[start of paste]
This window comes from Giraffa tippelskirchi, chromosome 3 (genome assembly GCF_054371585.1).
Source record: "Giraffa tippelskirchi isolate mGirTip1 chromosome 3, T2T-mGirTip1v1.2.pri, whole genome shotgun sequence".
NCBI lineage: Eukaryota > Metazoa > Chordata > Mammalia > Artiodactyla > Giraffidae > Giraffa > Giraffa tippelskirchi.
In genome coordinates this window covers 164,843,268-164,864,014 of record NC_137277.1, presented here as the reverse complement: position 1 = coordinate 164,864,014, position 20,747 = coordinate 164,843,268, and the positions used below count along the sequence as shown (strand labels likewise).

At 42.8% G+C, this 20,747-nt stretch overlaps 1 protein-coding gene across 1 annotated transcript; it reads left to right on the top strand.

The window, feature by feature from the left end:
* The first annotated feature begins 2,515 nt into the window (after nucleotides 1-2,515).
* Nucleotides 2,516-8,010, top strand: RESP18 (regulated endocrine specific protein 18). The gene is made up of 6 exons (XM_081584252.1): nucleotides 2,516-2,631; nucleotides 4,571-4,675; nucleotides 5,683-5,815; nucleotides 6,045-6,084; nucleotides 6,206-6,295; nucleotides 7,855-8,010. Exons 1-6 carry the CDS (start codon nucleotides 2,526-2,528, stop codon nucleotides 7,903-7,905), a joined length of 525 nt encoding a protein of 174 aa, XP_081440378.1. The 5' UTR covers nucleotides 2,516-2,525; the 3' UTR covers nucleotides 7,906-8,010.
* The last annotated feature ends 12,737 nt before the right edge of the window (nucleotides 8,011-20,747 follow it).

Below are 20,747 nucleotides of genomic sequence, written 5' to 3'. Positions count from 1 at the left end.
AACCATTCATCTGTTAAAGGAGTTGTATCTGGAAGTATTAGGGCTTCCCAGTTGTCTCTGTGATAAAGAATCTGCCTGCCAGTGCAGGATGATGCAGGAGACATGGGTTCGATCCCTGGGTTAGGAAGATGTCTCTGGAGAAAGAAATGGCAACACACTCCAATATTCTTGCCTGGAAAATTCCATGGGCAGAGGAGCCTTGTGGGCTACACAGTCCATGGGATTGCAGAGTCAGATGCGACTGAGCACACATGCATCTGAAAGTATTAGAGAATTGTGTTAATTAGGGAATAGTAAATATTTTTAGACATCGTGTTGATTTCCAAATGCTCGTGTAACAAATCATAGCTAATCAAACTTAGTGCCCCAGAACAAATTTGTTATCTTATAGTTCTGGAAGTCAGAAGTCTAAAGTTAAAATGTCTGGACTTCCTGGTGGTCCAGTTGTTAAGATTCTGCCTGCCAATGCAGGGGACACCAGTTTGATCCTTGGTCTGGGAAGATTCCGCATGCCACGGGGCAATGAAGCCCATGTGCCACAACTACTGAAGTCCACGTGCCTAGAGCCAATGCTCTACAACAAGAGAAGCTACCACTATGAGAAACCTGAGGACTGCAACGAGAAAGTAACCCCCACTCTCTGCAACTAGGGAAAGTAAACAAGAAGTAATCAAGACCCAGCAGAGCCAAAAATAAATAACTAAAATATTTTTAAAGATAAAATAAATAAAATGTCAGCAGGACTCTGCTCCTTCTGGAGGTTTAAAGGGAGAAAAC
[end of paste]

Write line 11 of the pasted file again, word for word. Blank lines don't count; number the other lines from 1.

AACCATTCATCTGTTAAAGGAGTTGTATCTGGAAGTATTAGGGCTTCCCAGTTGTCTCTGTGATAAAGAATCTGCCTGCCAGTGCAGGATGATGCAGGAGACATGGGTTCGATCCCTGGGTTAGGAAGATGTCTCTGGAGAAAGAAATGGCAACACACTCCAATATTCTTGCCTGGAAAATTCCATGGGCAGAGGAGCCTTGTGGGCTACACAGTCCATGGGATTGCAGAGTCAGATGCGACTGAGCACACATGCATCTGAAAGTATTAGAGAATTGTGTTAATTAGGGAATAGTAAATATTTTTAGACATCGTGTTGATTTCCAAATGCTCGTGTAACAAATCATAGCTAATCAAACTTAGTGCCCCAGAACAAATTTGTTATCTTATAGTTCTGGAAGTCAGAAGTCTAAAGTTAAAATGTCTGGACTTCCTGGTGGTCCAGTTGTTAAGATTCTGCCTGCCAATGCAGGGGACACCAGTTTGATCCTTGGTCTGGGAAGATTCCGCATGCCACGGGGCAATGAAGCCCATGTGCCACAACTACTGAAGTCCACGTGCCTAGAGCCAATGCTCTACAACAAGAGAAGCTACCACTATGAGAAACCTGAGGACTGCAACGAGAAAGTAACCCCCACTCTCTGCAACTAGGGAAAGTAAACAAGAAGTAATCAAGACCCAGCAGAGCCAAAAATAAATAACTAAAATATTTTTAAAGATAAAATAAATAAAATGTCAGCAGGACTCTGCTCCTTCTGGAGGTTTAAAGGGAGAAAAC